It was a simple, common sense, thoughtfully beautiful gesture. It cost nothing, took no effort and it was really the only right thing to do.

The pipers couldn’t have been prouder than to follow this incredibly talented and driven drum section, led by the greatest pipe band drummer of all time. Jim was clearly moved by it, passing by the RSPBA reviewing stand, eyes right, where the Lord Provost of Glasgow would have no idea what was happening, let alone the petty grievances within the association.

And, true enough, over the interminable two-hours-plus march past they couldn’t or wouldn’t allocate the time it takes to announce fifth prize in the Juvenile Drum-Majors to take a moment. Momentarily setting aside the differences of a scant few grudge-masters to acknowledge Jim just wasn’t on. A good leader would have said, Screw you lot, we’re doing the right thing. The 99.99% of those present and watching around the world who have nothing but admiration for him were denied the chance to give a final, deserved round of applause.

Never mind. What was right and decent was what the right and decent Iain Speirs originally thought of, making one of the greatest moments in my and I’m sure many others’ piping and drumming careers, defying Victoria’s royal decree: drummers leading, the great Jim Kilpatrick at the forefront one last time.

 

7 thoughts on “One last time

  1. Love Jim….can’t remember tam brown getting celebrated either .? … maybe he did ..but if not he certainly and Jim deserve some recognised ceremony..both also have taught champions including myself ????????????????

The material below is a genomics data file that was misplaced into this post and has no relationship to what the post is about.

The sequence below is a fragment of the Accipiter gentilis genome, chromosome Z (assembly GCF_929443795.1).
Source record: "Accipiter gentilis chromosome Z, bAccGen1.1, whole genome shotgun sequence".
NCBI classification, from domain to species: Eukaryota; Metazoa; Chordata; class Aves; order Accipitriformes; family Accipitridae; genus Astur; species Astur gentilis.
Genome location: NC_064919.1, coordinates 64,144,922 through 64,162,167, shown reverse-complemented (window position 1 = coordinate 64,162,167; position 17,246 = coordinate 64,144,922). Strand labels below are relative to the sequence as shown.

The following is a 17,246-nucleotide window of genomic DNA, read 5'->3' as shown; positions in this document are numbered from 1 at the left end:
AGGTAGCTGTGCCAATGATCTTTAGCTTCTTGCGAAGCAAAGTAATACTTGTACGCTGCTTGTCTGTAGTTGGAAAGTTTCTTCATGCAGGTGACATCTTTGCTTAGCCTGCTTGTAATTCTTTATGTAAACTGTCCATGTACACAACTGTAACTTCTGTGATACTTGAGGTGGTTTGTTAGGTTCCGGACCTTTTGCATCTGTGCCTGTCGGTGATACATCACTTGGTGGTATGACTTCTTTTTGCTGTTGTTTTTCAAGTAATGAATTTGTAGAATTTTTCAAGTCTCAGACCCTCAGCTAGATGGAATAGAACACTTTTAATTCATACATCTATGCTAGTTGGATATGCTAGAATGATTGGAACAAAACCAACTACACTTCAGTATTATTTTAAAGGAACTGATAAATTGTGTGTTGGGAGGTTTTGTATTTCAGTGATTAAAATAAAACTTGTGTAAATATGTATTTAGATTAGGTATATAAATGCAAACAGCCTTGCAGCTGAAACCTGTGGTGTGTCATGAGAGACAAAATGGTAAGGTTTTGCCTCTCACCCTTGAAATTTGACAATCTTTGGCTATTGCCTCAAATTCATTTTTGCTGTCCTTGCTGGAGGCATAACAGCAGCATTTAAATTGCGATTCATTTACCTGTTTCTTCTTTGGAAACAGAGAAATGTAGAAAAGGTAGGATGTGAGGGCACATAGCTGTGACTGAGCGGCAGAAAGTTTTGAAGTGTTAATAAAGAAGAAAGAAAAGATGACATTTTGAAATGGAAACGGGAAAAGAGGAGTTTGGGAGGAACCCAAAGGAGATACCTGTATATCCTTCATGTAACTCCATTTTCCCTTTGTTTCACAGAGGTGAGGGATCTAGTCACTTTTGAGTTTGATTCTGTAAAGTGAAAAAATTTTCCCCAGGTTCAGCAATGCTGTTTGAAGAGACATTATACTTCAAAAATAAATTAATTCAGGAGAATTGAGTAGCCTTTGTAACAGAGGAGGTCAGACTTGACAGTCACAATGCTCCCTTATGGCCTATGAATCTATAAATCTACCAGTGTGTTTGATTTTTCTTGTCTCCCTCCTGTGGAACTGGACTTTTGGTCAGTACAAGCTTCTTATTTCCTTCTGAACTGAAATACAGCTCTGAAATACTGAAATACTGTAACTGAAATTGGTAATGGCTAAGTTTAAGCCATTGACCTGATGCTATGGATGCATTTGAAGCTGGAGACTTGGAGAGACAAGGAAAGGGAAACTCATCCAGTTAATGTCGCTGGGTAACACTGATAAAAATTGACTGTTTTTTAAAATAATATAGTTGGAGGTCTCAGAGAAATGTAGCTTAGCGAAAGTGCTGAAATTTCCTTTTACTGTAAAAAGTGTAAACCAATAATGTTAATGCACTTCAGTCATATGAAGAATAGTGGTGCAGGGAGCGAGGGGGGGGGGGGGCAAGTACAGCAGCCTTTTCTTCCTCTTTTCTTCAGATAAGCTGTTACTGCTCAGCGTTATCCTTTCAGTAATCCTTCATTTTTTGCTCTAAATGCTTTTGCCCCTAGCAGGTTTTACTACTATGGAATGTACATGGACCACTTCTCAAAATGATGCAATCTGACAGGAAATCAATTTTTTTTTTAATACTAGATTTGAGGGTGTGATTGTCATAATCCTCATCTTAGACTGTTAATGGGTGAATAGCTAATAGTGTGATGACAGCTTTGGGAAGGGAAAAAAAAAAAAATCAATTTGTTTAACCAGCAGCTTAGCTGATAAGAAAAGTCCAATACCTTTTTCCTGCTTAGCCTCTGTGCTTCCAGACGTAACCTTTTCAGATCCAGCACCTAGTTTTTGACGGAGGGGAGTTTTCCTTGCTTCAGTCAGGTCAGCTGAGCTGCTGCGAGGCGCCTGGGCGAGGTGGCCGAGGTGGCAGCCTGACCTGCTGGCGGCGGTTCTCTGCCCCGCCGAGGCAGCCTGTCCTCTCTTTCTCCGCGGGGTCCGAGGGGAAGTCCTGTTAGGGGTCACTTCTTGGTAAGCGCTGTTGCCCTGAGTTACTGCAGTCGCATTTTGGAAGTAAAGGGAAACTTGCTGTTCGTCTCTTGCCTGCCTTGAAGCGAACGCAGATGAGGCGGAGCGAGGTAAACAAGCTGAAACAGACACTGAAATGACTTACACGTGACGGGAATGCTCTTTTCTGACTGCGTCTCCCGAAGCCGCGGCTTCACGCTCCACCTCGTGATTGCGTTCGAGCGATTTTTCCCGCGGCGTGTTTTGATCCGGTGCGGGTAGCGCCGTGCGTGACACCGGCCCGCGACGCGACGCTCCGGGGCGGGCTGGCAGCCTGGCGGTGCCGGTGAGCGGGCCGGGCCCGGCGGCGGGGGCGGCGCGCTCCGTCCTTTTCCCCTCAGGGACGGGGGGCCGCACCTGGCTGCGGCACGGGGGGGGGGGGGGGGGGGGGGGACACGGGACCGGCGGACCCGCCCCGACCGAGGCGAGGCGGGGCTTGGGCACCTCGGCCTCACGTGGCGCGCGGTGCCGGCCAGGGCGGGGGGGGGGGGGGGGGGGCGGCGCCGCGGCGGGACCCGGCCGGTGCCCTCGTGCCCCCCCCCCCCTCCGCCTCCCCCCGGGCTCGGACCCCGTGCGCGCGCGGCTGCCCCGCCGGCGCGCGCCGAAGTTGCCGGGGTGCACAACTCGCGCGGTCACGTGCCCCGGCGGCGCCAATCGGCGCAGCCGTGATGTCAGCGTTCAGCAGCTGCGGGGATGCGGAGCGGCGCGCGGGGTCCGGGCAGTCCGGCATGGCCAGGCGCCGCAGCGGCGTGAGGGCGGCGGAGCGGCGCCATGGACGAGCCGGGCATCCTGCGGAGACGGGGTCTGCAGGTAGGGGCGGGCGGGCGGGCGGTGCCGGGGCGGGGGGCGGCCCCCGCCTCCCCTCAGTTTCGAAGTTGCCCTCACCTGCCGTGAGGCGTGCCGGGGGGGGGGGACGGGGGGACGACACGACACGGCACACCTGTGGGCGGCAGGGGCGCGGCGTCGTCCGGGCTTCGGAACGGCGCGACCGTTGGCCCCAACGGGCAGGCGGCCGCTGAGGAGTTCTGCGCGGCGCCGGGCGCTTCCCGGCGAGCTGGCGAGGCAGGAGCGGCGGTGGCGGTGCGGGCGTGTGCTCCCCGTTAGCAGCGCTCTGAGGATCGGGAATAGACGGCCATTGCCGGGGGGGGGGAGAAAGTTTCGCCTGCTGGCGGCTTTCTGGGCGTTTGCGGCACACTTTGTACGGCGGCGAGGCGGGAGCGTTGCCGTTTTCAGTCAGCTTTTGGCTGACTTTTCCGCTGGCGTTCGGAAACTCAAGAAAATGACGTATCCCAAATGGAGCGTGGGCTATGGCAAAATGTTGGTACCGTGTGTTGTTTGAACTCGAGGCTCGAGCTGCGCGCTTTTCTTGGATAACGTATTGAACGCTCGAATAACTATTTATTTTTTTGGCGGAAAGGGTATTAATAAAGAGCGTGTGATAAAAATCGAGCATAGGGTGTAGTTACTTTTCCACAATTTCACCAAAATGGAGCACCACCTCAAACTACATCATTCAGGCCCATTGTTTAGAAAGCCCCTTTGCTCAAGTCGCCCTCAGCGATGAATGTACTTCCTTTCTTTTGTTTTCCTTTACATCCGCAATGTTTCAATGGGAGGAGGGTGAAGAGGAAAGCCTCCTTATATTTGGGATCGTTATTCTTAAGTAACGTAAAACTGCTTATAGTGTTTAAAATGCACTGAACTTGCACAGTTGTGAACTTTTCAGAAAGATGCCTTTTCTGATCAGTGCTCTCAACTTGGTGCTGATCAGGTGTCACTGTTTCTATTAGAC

2. Well written ,clearly they have lost the plot at RSPBA . They are there to represent pipe bands.
    Clearly need to boycott and start a new organisation who are there for the banfs

  3. The new generation thinks that everything there playing now is new and improved. The fact is they’ve just caught up. Highland drumming peaked in the 80s and very few drummers had the chops to play it in the US. Canada had the advantage because of there close ties with Scotland. Scotland has always been ahead of the rest of the world. I’ve heard to many so called hot shots of today talk about that old Duthart stuff. Well Jim K. is a Duthart disciple as are the rest of the LEGENDS. Thank you Jim for all those years of truly great playing and passing on the torch.

    • The Majority of young Drummers today really Don’t know the history as they were not alive and did not experience the evolution of Pipe Band Drumming, i am so happy to have played with the best in the pipe band Game at a time when it was exciting and each Lead drummer and drum corps had their own unique sound from mid 70’s onwards. Guys Like Jim only come along once in a while, you are talking about a man who basically designed the Pipe band drum as it is known today along with the high tension drum heads and being the top man in the Game.